It was a hot August night in Chicago. The first copy of the Post-American came off the press at 2:30 a.m. I was standing in the main press room of the city's cheapest printer. I had never seen a large printing press in operation before and was fascinated. The night crew let me come in and watch, no doubt smiling to themselves about this fellow who wanted to be there to make sure everything came out all right.
I saw that our layout boards had been made into plates. A few weeks before, I didn't even know what layout boards or plates were. But now the plates were put on the press, and the presses began to roll. I could see all our dreams, sweat, and prayers coming to fruition. It wasn't long before the first copy rolled off that big web press. I was at the end of the line waiting for it. The ink was still wet when I picked it up and exclaimed, "It's beautiful!"
I waited until the first bundle was finished, put it under my arm, and headed home, promising we would return the next day to pick up the rest.
As I drove home that night, my mind was filled with thoughts and hopes. Halfway home I pulled into a gas station. While my tank was being filled, I walked up to three stoned teenagers who were sitting on the curb by the station's office and handed them each a copy of the brand new magazine, announcing proudly, "You are the first people to ever receive a copy of the Post-American!" Their bleary eyes slowly scanned what had just been handed to them, and I nervously awaited our first public response.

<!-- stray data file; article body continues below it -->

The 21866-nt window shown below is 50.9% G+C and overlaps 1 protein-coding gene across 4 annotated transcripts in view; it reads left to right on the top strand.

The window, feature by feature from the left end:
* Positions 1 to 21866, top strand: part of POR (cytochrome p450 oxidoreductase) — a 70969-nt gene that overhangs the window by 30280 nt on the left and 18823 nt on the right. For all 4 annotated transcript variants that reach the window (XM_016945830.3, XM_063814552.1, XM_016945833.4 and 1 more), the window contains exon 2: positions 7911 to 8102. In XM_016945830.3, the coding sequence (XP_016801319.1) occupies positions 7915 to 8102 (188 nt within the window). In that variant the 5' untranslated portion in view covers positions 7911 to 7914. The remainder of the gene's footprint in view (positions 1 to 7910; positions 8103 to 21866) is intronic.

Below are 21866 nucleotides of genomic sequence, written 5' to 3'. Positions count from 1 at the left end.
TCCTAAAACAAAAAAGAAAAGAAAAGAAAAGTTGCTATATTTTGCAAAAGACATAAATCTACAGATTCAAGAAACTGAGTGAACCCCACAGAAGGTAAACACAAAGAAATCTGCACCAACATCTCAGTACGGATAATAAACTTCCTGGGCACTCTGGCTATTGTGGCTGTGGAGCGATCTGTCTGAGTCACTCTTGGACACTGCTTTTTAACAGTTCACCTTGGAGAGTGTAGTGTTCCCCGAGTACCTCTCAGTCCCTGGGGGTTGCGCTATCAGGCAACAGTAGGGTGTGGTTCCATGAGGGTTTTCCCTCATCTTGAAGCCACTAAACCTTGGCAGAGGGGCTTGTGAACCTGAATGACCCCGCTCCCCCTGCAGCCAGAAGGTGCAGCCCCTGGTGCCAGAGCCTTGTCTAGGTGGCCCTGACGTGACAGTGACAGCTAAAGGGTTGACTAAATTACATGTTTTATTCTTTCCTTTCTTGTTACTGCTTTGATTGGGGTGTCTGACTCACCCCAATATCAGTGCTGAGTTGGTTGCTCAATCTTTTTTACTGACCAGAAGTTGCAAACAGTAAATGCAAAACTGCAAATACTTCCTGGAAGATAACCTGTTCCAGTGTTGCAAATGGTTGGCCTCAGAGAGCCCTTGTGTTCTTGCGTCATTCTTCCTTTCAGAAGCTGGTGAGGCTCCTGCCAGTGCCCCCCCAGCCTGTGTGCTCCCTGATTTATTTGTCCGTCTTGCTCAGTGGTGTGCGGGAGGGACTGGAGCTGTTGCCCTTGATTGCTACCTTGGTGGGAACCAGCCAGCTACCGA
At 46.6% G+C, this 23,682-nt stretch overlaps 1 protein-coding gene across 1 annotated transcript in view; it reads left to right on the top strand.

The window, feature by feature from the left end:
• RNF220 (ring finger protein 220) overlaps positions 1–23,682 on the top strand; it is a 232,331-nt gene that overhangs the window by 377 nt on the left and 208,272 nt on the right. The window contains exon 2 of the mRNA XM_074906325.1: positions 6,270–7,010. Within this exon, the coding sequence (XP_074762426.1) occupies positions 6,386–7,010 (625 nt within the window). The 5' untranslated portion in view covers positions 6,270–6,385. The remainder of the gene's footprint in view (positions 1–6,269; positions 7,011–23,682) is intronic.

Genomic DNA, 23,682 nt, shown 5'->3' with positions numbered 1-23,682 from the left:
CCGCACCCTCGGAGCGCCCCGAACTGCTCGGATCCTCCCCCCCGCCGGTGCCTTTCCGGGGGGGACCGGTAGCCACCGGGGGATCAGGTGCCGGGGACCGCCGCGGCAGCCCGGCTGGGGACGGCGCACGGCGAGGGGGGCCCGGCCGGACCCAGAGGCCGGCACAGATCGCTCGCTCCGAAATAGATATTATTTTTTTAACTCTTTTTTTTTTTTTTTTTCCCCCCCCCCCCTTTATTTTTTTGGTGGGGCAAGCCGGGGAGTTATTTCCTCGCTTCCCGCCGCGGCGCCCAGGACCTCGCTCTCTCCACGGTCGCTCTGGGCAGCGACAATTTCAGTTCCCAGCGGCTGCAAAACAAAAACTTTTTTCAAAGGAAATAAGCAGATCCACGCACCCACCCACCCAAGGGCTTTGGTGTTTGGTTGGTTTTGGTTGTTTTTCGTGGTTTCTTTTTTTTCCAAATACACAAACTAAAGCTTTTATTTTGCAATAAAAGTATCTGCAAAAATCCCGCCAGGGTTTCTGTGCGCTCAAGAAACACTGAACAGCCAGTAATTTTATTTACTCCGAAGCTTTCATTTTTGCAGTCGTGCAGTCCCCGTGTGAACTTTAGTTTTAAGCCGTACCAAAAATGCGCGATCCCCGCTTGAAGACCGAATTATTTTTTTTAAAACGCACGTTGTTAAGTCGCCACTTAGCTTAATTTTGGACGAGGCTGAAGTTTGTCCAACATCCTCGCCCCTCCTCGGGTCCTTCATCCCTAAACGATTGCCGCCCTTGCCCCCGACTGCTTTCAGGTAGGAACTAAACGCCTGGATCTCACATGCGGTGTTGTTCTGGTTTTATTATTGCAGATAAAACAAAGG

One kid spied the price printed in the corner, looked at me, and said, "Only a quarter for this thing!" I was elated. Another reached into his pocket, no doubt to pull out a quarter. "No, no, no," I said, "For you all, this is free." And ever since, our publisher, Joe Roos, has told me I give away too many complimentary copies.